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John Kunko v. Westmoreland County District Attorney's Officer

January 6, 2012


The opinion of the court was delivered by: Robert C. Mitchell United States Magistrate Judge


Mitchell, M.J.:

John Kunko, by his attorney, has presented a petition for a writ of habeas corpus. For the reasons set forth below the petition will be transferred to the United States Court of Appeals for consideration as a successive petition

The petition in this case was filed on January 26, 2010 and upon motion of the petitioner proceedings were stayed on January 29, 2010 so that the state court remedies could be exhausted. That stay was vacated on October 24, 2011 and the respondents were directed to answer. The petition is now in a posture for disposition.

Kunco is presently serving a forty-five to ninety year sentence imposed following his conviction, by a jury of involuntary deviate sexual intercourse by threat of forcible compulsion, rape by forcible compulsion and aggravated assault causing bodily injury at No. 65-CR-482-1991 in the Court of Common Pleas of Westmoreland County, Pennsylvania. This sentence was imposed on May 18, 1992.*fn1 The petitioner unsuccessfully appealed to the Pennsylvania Superior Court and on December 14, 1993 his petition for allowance of appeal was denied by the Pennsylvania Supreme Court.*fn2 On several occasions Petitioner unsuccessfully sought post-conviction relief and ultimately his application for allowance of appeal to the Pennsylvania Supreme Court was denied on November 16, 1999.*fn3

Kunko filed a federal habeas corpus petition on January 7, 2000 which was docketed at 2:00-cv-54.*fn4 That petition was dismissed on January 3, 2002 as lacking merit*fn5 and that dismissal was affirmed by the Court of Appeals on December 29, 2003.*fn6 Certiorari was denied on April 5, 2004.*fn7

The petitioner then embarked on a new quest seeking to secure and introduce DNA evidence which he alleged would prove his innocence since the basis for his conviction was premised on bite marks on the victim.*fn8 On October 10, 2010, the Court of Common Pleas determined that the petition and supportive testimony had not been timely filed and that the delay in filing could not be excused and dismissed the petition.*fn9 An appeal was filed in the Superior Court and on September 20, 2011, the latter court concluded:

It is important to know that part of the Commonwealth's case at trial included forensic dental testimony identifying Appellant as the source of a bite mark found on the complainant. The substantive thrust of Appellant's PCRA allegations was that exculpatory evidence relating to the forensic dental testimony had been unavailable at trial and had recently become available to him. Appellant essentially alleged . that the type of forensic bite-mark evidence used to identify him as the assailant at his trial had been generally accepted by the scientific community at the time of his trial but had been rejected by that community as of . 2009 . Appellant's position was that the newly available exculpatory evidence . would have changed the outcome of his trial.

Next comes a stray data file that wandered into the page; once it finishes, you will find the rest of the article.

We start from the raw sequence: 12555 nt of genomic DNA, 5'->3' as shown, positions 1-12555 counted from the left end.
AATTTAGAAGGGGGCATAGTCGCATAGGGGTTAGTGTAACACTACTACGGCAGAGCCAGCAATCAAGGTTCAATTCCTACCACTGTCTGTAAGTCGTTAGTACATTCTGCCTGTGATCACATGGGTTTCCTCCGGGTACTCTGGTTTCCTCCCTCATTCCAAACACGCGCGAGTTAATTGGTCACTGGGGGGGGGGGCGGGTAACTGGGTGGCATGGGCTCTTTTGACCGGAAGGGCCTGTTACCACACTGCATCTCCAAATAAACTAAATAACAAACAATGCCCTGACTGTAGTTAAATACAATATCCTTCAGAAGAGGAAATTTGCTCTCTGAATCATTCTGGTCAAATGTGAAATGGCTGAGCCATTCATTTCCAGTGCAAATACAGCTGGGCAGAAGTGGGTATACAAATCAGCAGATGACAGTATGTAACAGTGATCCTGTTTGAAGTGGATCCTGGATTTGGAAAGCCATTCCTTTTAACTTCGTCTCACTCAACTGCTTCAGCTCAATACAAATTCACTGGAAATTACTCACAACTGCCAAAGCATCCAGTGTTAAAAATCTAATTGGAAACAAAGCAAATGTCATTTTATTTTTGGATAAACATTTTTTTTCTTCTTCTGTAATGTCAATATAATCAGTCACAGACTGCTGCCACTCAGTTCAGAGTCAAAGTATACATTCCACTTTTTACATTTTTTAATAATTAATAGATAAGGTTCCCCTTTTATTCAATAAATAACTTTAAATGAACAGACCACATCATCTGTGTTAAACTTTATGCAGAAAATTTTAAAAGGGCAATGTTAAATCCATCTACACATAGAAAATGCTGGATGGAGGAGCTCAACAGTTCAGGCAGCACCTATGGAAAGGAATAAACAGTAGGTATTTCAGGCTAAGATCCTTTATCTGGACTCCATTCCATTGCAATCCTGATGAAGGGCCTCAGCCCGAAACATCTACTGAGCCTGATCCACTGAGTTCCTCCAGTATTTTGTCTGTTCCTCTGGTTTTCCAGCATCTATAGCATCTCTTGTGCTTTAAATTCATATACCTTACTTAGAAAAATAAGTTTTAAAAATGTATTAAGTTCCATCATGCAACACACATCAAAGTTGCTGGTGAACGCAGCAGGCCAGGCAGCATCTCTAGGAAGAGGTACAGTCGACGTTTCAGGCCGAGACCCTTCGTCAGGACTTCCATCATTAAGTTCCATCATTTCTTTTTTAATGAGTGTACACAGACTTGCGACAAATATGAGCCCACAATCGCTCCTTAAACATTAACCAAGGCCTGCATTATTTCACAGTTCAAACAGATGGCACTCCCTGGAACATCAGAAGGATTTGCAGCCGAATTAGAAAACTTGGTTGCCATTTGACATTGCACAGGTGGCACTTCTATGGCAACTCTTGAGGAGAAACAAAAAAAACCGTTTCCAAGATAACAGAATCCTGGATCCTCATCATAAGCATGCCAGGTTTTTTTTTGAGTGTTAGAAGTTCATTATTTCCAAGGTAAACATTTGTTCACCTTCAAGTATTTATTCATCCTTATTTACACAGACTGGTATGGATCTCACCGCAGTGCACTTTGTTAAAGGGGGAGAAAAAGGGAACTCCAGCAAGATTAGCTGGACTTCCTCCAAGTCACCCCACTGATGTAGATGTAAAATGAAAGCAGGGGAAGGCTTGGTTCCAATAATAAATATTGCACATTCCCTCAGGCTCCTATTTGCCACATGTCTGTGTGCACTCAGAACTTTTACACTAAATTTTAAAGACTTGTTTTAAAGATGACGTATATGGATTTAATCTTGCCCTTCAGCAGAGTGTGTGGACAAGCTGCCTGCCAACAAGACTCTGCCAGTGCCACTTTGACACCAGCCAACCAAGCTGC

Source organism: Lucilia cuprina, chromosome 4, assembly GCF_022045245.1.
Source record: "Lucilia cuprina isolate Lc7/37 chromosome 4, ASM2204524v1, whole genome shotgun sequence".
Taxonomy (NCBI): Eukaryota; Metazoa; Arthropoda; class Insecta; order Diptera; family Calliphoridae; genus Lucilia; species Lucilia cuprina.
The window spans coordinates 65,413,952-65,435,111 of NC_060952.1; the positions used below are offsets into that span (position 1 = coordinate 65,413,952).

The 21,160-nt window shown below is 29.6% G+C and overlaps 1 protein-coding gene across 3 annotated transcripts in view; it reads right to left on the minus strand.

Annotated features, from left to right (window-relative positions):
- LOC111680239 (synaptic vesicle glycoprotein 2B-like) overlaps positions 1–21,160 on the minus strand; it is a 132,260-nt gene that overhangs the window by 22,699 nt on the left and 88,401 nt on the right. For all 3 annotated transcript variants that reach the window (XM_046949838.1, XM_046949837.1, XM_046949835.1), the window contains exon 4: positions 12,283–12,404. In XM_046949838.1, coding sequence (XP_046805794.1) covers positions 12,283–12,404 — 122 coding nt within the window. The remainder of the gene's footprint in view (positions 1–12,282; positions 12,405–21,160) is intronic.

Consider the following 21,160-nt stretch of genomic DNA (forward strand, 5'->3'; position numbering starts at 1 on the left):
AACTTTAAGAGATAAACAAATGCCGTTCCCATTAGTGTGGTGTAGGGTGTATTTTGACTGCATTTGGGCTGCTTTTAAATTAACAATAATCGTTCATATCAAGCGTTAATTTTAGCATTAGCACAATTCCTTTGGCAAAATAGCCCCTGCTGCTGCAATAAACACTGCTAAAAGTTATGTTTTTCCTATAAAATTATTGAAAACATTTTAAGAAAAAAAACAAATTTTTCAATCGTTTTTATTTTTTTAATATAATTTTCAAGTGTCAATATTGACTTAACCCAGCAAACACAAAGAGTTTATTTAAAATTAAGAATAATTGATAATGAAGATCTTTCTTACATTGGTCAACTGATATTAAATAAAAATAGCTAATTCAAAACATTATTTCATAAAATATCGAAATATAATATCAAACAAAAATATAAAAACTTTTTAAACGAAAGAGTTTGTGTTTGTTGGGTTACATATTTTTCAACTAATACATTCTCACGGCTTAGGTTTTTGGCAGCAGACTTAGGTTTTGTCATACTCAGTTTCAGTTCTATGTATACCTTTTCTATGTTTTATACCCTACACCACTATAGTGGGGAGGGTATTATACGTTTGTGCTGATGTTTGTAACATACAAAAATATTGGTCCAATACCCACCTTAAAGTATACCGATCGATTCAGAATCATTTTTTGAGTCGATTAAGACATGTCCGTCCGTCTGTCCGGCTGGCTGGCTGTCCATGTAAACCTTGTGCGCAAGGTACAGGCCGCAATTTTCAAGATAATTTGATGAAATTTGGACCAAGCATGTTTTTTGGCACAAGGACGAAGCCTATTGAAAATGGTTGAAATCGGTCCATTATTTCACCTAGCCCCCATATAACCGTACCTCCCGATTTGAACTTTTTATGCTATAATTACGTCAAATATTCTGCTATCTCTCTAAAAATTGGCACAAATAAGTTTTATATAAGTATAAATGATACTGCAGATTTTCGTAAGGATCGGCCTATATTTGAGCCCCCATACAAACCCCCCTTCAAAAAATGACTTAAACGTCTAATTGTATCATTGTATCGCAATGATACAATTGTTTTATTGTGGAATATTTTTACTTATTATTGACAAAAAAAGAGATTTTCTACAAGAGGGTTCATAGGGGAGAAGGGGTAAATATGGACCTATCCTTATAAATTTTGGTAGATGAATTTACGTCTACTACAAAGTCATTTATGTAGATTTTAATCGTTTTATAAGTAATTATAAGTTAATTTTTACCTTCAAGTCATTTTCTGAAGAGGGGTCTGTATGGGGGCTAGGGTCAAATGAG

The PCRA court ruled Appellant's allegations concerning the bite-mark evidence were untimely. When doing so, the court determined, inter alia, that, although the NAS [National Academy of Science] report was not available to Appellant until February 2009, much of the information upon which it was based was available long before the release of the report and could have been ascertained earlier by Appellant through due diligence.

The PCRA court concluded that the NAS report was a new source of information but did not constitute previously unknown facts for the purposes of [being regarded as newly discovered evidence].

On this appeal, Appellant concedes that, "years ago," he could have utilized one or more of his PCRA experts and their research to challenge the reliability of the bite-mark evidence offered against him at trial. Indeed, his own PCRA affidavits and brief tell us that, long before he filed his PCRA petition, there were legitimate scientists who disputed various techniques, assumptions and/or conclusions related to the type of bite-mark evidence employed to identify Appellant as the assailant at trial. Similarly, Appellant does not dispute the trial court's factual findings relative to the pre-existing scholarship or relative to the bases for the NAS report.

We are not persuaded the PCRA court erred by rejecting Appellant's characterization of the report as a new fact.evidence concerning the lack of reliability of bite-mark evidence was available to Appellant years prior to the time he filed his PCRA petition. accordingly, the PCRA court did not err in dismissing Appellant's PCA allegations regarding the bite-mark evidence as untimely.*fn10

Thus, as a matter of state law, it was determined that this petition was untimely. This conclusion is binding here. Waddington v. Sarausad, 129 S.Ct.823, 832 n.5 (2009).*fn11

Because the issue of DNA testing has been removed from consideration by the Pennsylvania Courts, this petition reverts to the issues raised in the petition filed at 2:00-cv-54 and for this reason is a successive petition the consideration of which must ...

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